The Killing 3 is promising, but Lund’s jumper gets mixed reviews
Sarah Lund is back for her final outing, and it promises to be as good as series 1
THE KILLING is back for its third and final series and reviewers are struck by similarities to the first season of the dark Danish crime drama.
Once again, Sarah Lund, played by Sofie Grabol, is preparing to leave her police department, this time for the comfortable backwaters of the operations, planning and analysis department. Once again, Lund’s plans are foiled by a murder, which, once again, consumes her at the expense of her relationship with her family.
BBC4 opened this season of The Killing, known to devotees, and Danes, as Forbrydelsen (The Crime), with a double bill. As usual, Lund’s jumpers have been reviewed almost as exhaustively as the show’s plotlines and characters.
“The jersey this series has become especially ironic, antifashion, a woolly two fingers to the whole idea of aspirational pullovers. It’s so hideous, it dares you to want one,” writes A.A. Gill in The Sunday Times.
The Sunday Telegraph’s Neil Midgley thought Grabol’s new sweater, which “sported a feminine scoop neck”, signified a new, softer Lund.
In contrast, John Walsh, writing in the Independent on Sunday, suggests the appearance of the jumper signifies the death of Lund’s brief attempt to escape her murder-solving duties to transfer to the “snoozetown” of the operations, planning and analysis department.
During a phone call in which her estranged son tells her he won’t be coming to dinner with her, Lund, who has so far shown zero interest in episode one’s murder, is distracted by a photo of a tattoo on the body – and an important clue.
“Back on goes her cable-knit jumper with the downward chevron, and back – suddenly revivified – goes Lund the Super-sleuth into battle with Evil,” writes Walsh.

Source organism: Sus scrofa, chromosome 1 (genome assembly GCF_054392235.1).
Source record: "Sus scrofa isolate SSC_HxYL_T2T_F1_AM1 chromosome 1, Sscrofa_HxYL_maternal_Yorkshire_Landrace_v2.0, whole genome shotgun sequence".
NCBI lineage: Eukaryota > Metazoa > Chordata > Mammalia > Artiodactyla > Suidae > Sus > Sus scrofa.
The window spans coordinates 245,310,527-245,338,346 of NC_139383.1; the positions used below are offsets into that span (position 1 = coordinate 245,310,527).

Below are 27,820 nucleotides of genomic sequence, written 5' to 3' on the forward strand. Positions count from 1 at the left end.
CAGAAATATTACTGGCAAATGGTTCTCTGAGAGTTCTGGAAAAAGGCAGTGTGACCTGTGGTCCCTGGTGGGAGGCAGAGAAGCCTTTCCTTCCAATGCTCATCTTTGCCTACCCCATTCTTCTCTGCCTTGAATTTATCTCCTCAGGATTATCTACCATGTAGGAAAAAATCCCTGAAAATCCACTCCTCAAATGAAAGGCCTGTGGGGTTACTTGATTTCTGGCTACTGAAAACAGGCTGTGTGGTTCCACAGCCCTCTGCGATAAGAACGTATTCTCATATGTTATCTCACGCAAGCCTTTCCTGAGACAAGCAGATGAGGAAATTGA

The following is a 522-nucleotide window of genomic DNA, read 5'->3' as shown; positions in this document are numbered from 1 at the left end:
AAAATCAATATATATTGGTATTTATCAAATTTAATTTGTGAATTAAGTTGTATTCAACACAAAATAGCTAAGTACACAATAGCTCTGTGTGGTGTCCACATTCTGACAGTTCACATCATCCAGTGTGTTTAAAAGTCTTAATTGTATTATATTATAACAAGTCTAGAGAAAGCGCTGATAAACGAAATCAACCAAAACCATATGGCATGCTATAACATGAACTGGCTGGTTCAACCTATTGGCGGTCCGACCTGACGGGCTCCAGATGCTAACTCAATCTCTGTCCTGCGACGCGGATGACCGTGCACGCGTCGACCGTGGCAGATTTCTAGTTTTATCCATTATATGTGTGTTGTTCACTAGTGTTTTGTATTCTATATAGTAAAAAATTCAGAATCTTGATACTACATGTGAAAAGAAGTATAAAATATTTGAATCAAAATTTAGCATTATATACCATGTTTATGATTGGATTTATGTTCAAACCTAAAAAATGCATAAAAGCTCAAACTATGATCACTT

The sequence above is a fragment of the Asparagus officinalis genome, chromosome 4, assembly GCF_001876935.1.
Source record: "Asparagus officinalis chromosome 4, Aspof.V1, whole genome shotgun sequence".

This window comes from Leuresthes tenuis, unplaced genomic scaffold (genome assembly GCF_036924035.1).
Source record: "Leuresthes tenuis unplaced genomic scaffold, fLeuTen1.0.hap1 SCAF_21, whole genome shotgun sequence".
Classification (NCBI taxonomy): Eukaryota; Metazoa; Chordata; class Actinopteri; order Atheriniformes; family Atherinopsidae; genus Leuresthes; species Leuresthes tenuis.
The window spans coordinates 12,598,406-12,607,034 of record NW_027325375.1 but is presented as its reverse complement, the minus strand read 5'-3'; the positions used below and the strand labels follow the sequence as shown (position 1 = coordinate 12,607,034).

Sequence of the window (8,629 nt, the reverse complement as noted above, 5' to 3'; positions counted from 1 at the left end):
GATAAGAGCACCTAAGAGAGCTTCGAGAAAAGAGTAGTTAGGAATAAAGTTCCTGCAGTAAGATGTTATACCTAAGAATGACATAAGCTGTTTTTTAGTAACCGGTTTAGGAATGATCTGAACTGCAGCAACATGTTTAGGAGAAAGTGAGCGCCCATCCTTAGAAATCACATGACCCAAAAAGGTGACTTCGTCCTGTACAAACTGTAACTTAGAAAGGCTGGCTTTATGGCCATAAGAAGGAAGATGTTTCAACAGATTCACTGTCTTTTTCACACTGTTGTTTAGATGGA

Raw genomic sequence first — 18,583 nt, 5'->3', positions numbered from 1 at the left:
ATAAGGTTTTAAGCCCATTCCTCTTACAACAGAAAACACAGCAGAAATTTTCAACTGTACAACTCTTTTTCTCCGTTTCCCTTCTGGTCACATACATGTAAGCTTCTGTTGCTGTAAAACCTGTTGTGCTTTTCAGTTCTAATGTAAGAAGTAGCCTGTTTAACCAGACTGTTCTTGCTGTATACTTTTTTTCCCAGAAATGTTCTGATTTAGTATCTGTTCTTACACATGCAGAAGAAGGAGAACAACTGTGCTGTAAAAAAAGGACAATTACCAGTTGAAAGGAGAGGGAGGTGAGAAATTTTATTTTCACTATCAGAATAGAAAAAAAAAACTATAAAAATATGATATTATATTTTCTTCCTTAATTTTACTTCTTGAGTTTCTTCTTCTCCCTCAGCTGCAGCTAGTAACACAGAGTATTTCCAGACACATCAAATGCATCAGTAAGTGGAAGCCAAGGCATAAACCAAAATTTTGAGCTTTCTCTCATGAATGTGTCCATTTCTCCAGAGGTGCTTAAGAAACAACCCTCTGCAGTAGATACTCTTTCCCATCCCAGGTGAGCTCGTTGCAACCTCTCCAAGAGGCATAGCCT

This scene was “typically deft”, writes Andrew Anthony in the Observer, who alone among his peers, fails to review Lund’s pullover.
Lund “was back in monomaniacal mode as soon as she saw the writing on a corpse” and, from trying to rebuild a broken relationship with her son, “in an instant, the voice on the other end of the line might as well have been a recording telling her she'd been mis-sold payment protection insurance”.
The plot itself is a return to form after series 2’s “ITV two-part thriller territory” and its empty twists.
“The familiar subplot of the politician, his two advisers and a fragile coalition amazingly continued to deliver and the story of the divorced industrialist and his kidnapped child looked promising.”
Other reviewers spotted the similarity in plot between series 3 and series 1, but see it as a good thing. “The pain felt by [industrialist Robert] Zeuthen and his ex-wife Maja puts the same kind of wrenching family emotion at the core of this third series as was the heartbeat of the first,” writes Midgley, who believes the second episode’s final scene “confirmed that this new series is The Killing at its bloodthirsty best”.
Gill is also comfortable with The Killing season 3’s familiarity. “There is nothing that’s new or original in this Killing, for which we can be profoundly thankful. This isn’t the time to start with a twist in the concept — just in the plot,” he writes.